My dad is a bit shy. And a little awkward. In a crowd, he'll be standing near the periphery with a big grin on his face. And twenty minutes later, he'll still be there, with the same grin. Without even a drink in his hand.
He never drives the car over the speed limit, even when other cars backlog behind him, honking, and they finally pass, revving up their car and craning their necks to see who the hell drives at 55mph during rush hour.
His weight never fluctuates. For most of his adult life, he weighed exactly 120 pounds, a slight weight even for his 5 feet 4 inches. Now in his 70s, he has the shape of a skinny pre-teen. At mealtimes, he used to lecture us never to eat until we were full. Just stop before you fill up, he advised, because your stomach needs time to register its fullness. He rarely eats dessert, never a bite after he brushes his teeth, and rarely snacks, only relenting when my mother goads him repeatedly.
When we were in elementary school, he was the guy who doled out our extra homework. He filled up pages and pages of composition notebooks with math problems in columns so perfectly straight that you would have thought he used a ruler to guide his handwriting. When writing his checks, he always wrote in perfect block letters that I have since seen from some other engineering types.
During his 50s and 60s, he spent most of his days hunched over a table shaped like an ironing board, surrounded by tubes of chemicals. I never learned the names of chemicals, but I knew they were noxious. He used them to clean the mounds of clothes that arrived by armfuls everyday at their busy dry cleaner. He went over each piece of clothing slowly, meticulously, as if he were studying some engineering problem to be solved. The clothes came out perfectly, but his fastidiousness irritated my mother, who often complained that they could leave the store at a reasonable hour if he simply worked faster.
When he returned home, he holed up in the bedroom to count the day's earnings, dollar by dollar, quarter by quarter. He logged the earnings into a composition notebook, in the column next to the date, along with the number of the day's customers. When he finished, he placed the notebook next to the other two dozen he had maintained for the past 20 somewhat odd years of running the business.
Then when he had free time, he read the New York Times from beginning to end, with the paper spread out in front of him, a dictionary to his right. If we ever needed to know anything factual, like the population count of the people in Indonesia, we would ask him first before consulting the encyclopedia, because he often knew the information on the spot. He would tell us what we needed to know, along with other tidbits, like its status as the most populous Muslim nation.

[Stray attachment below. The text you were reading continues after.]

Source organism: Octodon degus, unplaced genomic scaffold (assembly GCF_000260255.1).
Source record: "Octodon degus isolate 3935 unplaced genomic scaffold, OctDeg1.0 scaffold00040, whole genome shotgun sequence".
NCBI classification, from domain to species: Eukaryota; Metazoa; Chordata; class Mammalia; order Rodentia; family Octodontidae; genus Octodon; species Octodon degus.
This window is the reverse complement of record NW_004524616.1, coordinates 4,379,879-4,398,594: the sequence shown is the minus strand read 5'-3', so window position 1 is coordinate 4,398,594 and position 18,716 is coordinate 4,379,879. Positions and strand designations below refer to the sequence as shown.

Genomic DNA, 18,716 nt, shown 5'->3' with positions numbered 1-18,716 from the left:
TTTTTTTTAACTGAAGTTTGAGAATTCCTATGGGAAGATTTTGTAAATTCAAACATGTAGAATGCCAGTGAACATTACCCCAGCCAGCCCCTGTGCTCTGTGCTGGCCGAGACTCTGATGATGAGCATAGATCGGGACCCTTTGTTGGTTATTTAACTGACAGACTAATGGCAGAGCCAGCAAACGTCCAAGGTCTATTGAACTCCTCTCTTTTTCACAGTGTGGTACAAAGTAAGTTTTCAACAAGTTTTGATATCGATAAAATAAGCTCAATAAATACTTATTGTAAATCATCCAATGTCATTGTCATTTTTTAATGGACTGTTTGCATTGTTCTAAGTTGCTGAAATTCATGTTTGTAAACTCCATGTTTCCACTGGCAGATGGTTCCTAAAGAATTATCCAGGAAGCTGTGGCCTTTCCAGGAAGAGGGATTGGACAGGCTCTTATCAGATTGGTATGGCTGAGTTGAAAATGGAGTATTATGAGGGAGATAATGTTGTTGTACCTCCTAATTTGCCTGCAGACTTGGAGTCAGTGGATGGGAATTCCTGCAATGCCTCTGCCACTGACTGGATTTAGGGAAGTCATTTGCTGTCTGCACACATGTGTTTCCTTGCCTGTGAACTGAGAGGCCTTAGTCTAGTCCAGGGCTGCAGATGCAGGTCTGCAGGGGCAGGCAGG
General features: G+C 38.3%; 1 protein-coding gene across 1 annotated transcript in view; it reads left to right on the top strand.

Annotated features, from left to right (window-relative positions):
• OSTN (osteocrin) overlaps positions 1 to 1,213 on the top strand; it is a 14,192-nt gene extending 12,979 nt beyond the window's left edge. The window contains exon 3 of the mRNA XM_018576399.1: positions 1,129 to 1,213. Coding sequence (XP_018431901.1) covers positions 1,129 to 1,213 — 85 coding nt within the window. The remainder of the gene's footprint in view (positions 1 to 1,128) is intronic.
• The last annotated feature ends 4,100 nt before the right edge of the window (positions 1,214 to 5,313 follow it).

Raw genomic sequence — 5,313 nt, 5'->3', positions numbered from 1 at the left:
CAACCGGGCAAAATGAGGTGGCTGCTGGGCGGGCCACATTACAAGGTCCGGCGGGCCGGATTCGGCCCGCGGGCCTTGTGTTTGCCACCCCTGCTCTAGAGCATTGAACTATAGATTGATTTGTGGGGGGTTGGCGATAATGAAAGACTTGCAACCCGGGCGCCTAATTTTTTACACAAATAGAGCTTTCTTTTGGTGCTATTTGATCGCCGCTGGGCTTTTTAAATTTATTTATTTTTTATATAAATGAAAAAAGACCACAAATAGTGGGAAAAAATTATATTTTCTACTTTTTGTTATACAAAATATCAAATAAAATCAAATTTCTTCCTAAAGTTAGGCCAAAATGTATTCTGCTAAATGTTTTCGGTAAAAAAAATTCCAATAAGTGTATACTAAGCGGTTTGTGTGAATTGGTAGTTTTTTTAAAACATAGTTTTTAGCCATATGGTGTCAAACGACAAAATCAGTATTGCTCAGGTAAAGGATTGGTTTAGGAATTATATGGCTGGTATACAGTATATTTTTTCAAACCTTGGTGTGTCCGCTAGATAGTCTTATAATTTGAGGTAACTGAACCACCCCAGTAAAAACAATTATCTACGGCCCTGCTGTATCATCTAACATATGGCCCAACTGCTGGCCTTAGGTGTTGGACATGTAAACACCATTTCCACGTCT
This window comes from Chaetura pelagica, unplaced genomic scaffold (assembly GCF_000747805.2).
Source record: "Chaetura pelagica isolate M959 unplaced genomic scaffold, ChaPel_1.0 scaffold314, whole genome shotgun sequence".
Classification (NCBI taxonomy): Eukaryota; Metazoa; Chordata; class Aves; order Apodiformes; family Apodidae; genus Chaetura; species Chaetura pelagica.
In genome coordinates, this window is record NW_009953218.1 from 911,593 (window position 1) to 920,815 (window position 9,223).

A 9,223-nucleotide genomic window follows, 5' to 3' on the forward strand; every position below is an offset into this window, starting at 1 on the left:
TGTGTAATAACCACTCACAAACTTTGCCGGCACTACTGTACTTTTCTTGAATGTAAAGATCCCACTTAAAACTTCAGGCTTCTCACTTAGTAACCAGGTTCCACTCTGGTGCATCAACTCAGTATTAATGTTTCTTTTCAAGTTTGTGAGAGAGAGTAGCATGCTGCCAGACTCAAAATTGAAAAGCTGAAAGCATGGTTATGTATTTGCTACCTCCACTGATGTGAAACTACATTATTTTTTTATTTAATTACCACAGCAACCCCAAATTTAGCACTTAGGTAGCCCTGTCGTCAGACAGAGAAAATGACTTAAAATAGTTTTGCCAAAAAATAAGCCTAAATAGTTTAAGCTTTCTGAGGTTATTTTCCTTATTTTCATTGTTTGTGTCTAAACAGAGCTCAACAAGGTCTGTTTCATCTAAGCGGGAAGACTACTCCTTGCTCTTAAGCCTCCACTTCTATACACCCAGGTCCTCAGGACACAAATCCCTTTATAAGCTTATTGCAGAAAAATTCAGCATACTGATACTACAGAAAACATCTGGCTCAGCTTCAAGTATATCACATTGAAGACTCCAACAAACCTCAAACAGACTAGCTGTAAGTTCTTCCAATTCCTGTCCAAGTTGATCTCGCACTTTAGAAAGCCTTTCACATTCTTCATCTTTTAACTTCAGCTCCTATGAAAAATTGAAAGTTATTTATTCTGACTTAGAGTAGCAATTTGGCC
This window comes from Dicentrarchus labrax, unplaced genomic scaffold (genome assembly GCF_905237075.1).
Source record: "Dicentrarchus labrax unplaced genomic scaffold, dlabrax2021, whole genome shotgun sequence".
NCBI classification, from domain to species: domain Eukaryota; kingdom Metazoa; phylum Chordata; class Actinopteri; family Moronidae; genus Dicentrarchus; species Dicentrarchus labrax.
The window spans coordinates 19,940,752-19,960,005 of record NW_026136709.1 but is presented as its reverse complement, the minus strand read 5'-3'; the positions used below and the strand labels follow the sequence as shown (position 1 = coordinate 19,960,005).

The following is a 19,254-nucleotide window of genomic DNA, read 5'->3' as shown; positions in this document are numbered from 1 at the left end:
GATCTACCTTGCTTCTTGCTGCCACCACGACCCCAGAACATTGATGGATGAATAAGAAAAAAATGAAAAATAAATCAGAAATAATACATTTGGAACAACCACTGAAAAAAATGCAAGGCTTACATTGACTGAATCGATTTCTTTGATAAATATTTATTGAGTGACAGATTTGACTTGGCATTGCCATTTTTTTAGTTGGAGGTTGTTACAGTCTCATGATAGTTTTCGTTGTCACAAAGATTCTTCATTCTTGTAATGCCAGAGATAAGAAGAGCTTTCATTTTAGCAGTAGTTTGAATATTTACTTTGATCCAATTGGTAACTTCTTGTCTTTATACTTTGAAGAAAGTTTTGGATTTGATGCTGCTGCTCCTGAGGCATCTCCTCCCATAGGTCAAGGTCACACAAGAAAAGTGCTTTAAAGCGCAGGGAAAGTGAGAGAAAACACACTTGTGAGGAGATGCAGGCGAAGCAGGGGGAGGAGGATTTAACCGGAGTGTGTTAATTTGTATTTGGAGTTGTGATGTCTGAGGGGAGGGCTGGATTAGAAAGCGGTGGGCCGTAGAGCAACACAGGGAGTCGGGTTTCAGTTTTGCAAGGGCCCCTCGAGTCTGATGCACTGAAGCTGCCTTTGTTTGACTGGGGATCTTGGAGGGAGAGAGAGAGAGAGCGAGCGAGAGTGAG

I never quite know how to interact with him.
He is the guy who established the rules in our household. The one who refused to let us grow out our hair because he said it would interfere with our studying. The one who refused to let us wear makeup. The one I was reluctant to show my report card to when it had anything less than straight As. The one I was afraid to ask for permission when I was asked to go to the senior prom my freshman year.
While growing up, my sister and I huddled around our mom to chat, but never our dad. We told our mom about our daily lives, and he learned about our lives through our mom. And when we needed his permission for something, we always asked our mom, and a day or two later, she would tell us his response. Even these days, when we call, he says a perfunctory hello and hands the phone over to my mom.
For most of my life, I rarely made physical contact with him, except for a stretch when I was in the second grade and decided that we should kiss our parents goodnight before going to bed as I had seen on TV. Even now, whenever I have an occasion to part from my parents, I give my mom a hug. But with my dad, I give him a quick bow of the head and an awkward, half-hearted wave with my hand as I mutter "bye" in English.
We grew up hearing stories of his upbringing, of how he lived in a room in someone else's house as a child so that he could be closer to his school instead of walking miles each day. Of how he moved in with a doctor family in Seoul when he was accepted into a university in the city. We accepted these stories as an explanation for the state of our relationship.